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ppauper
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Value At Risk on a bond portfolio

October 16th, 2009, 12:12 pm

QuoteOriginally posted by: theblackcarpetWhat are the PRM and FRM handbook ?there are 2 (more or less identical) qualifications for risk managers, offered by 2 risk management societies:prmia offers the prm (professional risk manager) qualificationgarp offers the frm (financial risk manager) handbookthe two handbooks are the core reading for the 2 qualifications, and will take you through an outline of credit risk management.One way to do credit risk is to look at the probability an issuer will migrate from one rating class to another, which will affect the price of its debt ("migration risk"), along with the probability that the issuer will default altogether.There may be other ways to do credit risk, but the above is fairly simple, once you have the matrix of probabilities, which you have to get from somewhere (either ask a rating agency or take daveangel's advice and ask a chocolate teapot)
 
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daveangel
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Value At Risk on a bond portfolio

October 16th, 2009, 12:21 pm

Quote There may be other ways to do credit risk, but the above is fairly simple, once you have the matrix of probabilities, which you have to get from somewhere (either ask a rating agency or take daveangel's advice and ask a chocolate teapot) Credit migration as a risk analysis tool went out with the ark. just becuase its simple doesn't make it right. and you will find that it is your approach that is tantamount to asking a chocolate teapot.
Last edited by daveangel on October 15th, 2009, 10:00 pm, edited 1 time in total.
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theblackcarpet
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Value At Risk on a bond portfolio

October 16th, 2009, 12:28 pm

Thanks for explanation, but what about VaR ?I have read that my only risk factor (in my case) is credit spread so with Monte's Carlo methodology i have to "make the risk factor move" with for example 10k simulations, using a gaussian and i get the new bonds price. Does it speak to you ?thanks,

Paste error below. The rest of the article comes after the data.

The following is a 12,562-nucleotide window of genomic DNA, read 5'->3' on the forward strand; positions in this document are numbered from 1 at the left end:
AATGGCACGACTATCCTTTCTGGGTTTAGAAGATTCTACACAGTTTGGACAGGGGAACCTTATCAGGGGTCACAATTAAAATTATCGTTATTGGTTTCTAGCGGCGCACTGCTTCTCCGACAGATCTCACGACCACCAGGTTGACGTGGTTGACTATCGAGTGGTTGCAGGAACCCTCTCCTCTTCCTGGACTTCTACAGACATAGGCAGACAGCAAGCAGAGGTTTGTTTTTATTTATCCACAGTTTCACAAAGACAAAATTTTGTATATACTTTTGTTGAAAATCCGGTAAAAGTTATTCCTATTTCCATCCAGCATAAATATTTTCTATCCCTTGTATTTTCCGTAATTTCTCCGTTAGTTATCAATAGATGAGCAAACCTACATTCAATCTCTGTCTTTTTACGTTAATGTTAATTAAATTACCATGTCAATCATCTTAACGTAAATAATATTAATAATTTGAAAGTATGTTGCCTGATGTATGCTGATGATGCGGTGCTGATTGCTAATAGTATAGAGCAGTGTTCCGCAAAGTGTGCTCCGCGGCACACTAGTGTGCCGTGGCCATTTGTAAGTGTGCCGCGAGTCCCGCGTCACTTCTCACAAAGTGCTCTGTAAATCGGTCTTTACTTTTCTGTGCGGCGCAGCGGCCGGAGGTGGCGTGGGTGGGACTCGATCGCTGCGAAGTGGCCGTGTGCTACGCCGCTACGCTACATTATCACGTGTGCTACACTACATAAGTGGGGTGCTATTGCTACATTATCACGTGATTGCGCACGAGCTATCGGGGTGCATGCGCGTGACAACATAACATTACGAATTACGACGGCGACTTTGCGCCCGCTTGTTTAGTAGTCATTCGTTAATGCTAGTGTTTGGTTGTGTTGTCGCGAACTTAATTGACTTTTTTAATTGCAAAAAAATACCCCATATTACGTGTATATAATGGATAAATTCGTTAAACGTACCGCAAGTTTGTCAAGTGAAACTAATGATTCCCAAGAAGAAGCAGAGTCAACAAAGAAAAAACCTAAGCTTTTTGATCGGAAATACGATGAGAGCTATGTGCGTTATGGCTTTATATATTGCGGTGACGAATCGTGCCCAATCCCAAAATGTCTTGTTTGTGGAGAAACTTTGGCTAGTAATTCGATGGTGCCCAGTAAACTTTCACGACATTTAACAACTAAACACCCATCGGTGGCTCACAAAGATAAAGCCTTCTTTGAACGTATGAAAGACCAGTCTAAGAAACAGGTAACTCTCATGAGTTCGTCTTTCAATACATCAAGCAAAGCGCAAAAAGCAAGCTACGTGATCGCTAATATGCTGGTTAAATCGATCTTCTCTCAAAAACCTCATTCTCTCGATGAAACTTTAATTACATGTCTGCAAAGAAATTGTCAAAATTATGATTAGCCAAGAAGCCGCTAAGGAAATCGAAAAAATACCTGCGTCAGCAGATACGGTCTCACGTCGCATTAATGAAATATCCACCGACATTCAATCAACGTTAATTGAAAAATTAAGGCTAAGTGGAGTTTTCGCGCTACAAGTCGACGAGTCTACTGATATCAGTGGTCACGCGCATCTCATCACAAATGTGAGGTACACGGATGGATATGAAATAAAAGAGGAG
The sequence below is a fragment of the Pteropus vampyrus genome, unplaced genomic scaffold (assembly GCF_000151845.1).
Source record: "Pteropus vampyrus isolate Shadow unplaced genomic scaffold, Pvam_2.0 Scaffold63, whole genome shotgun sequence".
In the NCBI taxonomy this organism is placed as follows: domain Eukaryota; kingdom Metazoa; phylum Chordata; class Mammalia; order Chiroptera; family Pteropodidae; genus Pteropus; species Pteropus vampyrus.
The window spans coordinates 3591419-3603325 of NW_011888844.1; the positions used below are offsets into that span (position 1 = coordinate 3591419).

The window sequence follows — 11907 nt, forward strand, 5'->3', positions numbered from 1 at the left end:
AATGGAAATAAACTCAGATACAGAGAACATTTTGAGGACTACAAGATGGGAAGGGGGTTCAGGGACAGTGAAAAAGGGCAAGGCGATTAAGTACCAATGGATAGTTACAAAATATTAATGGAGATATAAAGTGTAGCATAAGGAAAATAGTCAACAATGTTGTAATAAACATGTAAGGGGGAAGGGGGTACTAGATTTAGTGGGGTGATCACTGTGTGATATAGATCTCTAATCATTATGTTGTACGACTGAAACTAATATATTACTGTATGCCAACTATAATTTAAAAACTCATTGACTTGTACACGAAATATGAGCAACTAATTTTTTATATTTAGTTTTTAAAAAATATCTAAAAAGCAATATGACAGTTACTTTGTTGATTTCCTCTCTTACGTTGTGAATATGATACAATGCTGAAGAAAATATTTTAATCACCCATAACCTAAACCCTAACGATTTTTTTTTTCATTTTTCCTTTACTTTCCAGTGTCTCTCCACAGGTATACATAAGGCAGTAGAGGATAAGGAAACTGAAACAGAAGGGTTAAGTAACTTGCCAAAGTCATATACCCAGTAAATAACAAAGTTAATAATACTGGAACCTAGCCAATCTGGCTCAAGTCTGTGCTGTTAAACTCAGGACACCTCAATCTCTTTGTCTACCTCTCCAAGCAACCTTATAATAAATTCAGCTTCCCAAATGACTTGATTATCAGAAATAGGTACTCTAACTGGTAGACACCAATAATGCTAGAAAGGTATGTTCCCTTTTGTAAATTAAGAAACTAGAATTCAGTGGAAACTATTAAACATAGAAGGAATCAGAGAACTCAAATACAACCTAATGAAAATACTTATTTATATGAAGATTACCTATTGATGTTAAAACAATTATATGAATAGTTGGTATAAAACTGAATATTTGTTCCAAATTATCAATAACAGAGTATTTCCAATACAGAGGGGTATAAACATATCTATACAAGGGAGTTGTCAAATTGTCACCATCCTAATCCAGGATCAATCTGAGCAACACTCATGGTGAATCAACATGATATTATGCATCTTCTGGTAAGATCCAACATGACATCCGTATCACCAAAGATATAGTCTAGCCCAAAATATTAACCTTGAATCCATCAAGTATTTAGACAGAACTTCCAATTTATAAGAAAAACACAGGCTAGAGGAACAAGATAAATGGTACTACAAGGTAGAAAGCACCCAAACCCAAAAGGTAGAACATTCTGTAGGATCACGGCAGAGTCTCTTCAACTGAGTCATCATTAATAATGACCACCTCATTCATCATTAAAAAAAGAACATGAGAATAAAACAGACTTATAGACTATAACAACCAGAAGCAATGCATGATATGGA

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ppauper
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Value At Risk on a bond portfolio

October 17th, 2009, 12:14 pm

QuoteOriginally posted by: daveangelCredit migration as a risk analysis tool went out with the arkI see you're stipulating to the existence of Noah's ark
 
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Aaron
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Value At Risk on a bond portfolio

October 18th, 2009, 5:50 pm

You don't say why you are computing VaR or what data you have.If you have a diversified bond portfolio with the interest rate risk hedged, the VaR will likely be determined by economy-wide credit shifts. There's plenty of historical data on this, with lots of models.If you have a less diversified portfolio, or if the interest rate risk is not fully-hedged, then specific factors may be more important. You will have to model these.It's hard to see what good a Monte Carlo simulation would do. The main purpose of Monte Carlo is to reduce dimensionality. You have a one-dimensional problem.
 
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sores
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Value At Risk on a bond portfolio

January 16th, 2015, 2:53 pm

Yes the most suitable VaR is Monte Carlo or historical value at risk. The var-covar approach is not suited since bonds behave nonlinear with respect to interest rates. You could of course linear this, base don the duration and still use the var-covar VaR
 
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Samsaveel
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Value At Risk on a bond portfolio

January 20th, 2015, 4:01 am

you are not saying why you want to compute VaR for a bond portfolio ?are these Bonds in your trading book ?As mentioned in previous posts ,depending on your answer to the above questions ,you problem might be more complex !HS VaR will suffice IFF to cover the risks that fall within the VaR parameters;if you are computing VaR for Capital requirementsthen your problem is much more complex,read about IRC (Incremental Risk charge ),if the latter is the requirement ,then you need a complete framework tocover the folloing Risks :-default risk-transition risk-recovery risk-default and migration correlation risk-hedge roll-off risk-Basis risk.-liquidity risk-concentration risk.